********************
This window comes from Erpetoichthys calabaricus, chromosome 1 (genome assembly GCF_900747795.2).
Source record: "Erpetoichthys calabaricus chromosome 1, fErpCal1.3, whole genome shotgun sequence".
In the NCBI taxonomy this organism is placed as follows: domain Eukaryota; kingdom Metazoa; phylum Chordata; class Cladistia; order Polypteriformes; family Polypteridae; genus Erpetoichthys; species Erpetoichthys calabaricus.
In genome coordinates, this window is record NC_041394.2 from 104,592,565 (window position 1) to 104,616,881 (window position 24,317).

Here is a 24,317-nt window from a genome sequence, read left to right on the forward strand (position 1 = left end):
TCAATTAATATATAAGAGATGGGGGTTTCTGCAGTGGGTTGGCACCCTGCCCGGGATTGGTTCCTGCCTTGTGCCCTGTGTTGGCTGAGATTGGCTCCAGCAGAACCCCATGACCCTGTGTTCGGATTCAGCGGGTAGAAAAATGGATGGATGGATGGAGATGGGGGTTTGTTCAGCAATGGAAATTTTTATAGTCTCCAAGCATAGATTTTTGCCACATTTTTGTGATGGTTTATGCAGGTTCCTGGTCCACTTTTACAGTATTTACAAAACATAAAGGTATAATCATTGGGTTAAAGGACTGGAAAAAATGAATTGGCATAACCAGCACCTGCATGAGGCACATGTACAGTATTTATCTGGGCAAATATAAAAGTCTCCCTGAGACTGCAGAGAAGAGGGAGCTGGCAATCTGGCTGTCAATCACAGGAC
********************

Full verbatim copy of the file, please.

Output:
This window comes from Erpetoichthys calabaricus, chromosome 1 (genome assembly GCF_900747795.2).
Source record: "Erpetoichthys calabaricus chromosome 1, fErpCal1.3, whole genome shotgun sequence".
In the NCBI taxonomy this organism is placed as follows: domain Eukaryota; kingdom Metazoa; phylum Chordata; class Cladistia; order Polypteriformes; family Polypteridae; genus Erpetoichthys; species Erpetoichthys calabaricus.
In genome coordinates, this window is record NC_041394.2 from 104,592,565 (window position 1) to 104,616,881 (window position 24,317).

Here is a 24,317-nt window from a genome sequence, read left to right on the forward strand (position 1 = left end):
TCAATTAATATATAAGAGATGGGGGTTTCTGCAGTGGGTTGGCACCCTGCCCGGGATTGGTTCCTGCCTTGTGCCCTGTGTTGGCTGAGATTGGCTCCAGCAGAACCCCATGACCCTGTGTTCGGATTCAGCGGGTAGAAAAATGGATGGATGGATGGAGATGGGGGTTTGTTCAGCAATGGAAATTTTTATAGTCTCCAAGCATAGATTTTTGCCACATTTTTGTGATGGTTTATGCAGGTTCCTGGTCCACTTTTACAGTATTTACAAAACATAAAGGTATAATCATTGGGTTAAAGGACTGGAAAAAATGAATTGGCATAACCAGCACCTGCATGAGGCACATGTACAGTATTTATCTGGGCAAATATAAAAGTCTCCCTGAGACTGCAGAGAAGAGGGAGCTGGCAATCTGGCTGTCAATCACAGGAC